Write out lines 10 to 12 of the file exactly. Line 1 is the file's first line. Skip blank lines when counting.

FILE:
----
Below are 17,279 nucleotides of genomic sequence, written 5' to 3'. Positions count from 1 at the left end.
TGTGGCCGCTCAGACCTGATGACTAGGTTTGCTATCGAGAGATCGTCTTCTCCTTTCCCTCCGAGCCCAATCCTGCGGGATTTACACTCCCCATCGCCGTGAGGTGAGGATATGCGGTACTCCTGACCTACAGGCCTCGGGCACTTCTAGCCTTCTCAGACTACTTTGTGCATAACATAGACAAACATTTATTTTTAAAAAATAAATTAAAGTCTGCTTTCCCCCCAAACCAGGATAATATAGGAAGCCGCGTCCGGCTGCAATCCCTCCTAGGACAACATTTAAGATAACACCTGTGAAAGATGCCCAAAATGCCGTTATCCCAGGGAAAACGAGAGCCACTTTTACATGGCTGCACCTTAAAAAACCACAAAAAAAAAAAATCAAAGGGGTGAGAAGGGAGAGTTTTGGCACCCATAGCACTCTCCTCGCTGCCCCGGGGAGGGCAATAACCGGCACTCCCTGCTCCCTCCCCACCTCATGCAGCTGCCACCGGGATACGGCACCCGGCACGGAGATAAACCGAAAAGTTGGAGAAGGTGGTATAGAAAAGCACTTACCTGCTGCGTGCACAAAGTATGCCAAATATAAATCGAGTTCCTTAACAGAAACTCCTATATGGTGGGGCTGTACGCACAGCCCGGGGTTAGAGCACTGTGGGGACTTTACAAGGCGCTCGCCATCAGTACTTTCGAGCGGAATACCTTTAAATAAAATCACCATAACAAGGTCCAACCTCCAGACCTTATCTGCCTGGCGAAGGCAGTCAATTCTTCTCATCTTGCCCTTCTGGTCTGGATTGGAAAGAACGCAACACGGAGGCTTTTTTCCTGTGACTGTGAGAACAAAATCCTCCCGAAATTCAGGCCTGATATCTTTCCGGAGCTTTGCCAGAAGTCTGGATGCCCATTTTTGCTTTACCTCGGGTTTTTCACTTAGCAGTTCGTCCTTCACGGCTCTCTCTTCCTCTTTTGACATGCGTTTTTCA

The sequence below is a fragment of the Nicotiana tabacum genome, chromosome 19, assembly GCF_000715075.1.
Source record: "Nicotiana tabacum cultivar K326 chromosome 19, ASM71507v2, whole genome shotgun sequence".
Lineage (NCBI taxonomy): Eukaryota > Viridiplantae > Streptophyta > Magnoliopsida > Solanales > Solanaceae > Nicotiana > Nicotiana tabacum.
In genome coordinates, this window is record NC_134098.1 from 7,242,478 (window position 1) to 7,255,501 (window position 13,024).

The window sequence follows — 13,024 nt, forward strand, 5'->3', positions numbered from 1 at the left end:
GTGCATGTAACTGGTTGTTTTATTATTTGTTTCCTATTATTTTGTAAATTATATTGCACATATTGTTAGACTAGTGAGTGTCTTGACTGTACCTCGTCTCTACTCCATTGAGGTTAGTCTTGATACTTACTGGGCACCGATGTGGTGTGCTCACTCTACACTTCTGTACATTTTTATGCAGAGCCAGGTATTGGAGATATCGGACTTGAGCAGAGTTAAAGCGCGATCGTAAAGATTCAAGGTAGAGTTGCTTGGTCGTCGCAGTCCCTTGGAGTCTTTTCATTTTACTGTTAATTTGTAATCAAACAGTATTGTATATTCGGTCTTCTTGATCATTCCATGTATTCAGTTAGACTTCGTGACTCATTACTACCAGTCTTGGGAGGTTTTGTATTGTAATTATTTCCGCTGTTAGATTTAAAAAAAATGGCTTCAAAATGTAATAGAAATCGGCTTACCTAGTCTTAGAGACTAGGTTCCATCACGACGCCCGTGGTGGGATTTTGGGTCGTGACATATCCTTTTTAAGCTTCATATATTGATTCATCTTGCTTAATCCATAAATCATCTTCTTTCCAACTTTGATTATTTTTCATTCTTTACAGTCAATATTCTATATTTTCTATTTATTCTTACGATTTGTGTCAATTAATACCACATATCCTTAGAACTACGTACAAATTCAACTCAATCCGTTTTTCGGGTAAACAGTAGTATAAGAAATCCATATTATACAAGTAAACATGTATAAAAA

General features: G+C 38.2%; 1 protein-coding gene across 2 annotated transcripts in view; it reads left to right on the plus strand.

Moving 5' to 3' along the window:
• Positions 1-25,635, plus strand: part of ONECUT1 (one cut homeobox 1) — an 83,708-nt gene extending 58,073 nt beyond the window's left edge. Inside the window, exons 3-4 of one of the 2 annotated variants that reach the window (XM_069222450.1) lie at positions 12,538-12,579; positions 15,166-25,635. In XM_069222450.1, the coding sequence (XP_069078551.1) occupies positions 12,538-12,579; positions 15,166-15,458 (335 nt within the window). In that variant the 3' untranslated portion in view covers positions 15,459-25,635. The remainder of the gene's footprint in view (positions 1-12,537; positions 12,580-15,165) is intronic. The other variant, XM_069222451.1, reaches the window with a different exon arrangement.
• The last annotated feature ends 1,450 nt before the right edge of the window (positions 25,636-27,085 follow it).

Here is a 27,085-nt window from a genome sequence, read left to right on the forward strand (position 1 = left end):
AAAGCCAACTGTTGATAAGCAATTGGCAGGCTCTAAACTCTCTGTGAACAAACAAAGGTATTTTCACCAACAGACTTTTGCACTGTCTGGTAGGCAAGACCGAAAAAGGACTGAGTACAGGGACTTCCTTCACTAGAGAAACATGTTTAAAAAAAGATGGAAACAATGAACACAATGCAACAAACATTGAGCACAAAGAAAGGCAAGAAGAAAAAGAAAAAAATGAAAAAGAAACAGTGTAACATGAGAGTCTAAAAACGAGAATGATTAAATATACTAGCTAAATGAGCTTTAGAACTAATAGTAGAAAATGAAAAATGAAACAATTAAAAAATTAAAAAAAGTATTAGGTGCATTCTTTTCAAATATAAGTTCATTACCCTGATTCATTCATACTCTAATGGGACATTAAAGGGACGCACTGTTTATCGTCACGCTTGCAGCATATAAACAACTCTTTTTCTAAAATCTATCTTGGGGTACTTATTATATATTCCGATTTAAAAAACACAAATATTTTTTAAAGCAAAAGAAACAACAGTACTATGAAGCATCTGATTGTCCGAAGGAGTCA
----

Moving 5' to 3' along the window:
• Positions 1-25,635, plus strand: part of ONECUT1 (one cut homeobox 1) — an 83,708-nt gene extending 58,073 nt beyond the window's left edge. Inside the window, exons 3-4 of one of the 2 annotated variants that reach the window (XM_069222450.1) lie at positions 12,538-12,579; positions 15,166-25,635. In XM_069222450.1, the coding sequence (XP_069078551.1) occupies positions 12,538-12,579; positions 15,166-15,458 (335 nt within the window). In that variant the 3' untranslated portion in view covers positions 15,459-25,635. The remainder of the gene's footprint in view (positions 1-12,537; positions 12,580-15,165) is intronic. The other variant, XM_069222451.1, reaches the window with a different exon arrangement.
• The last annotated feature ends 1,450 nt before the right edge of the window (positions 25,636-27,085 follow it).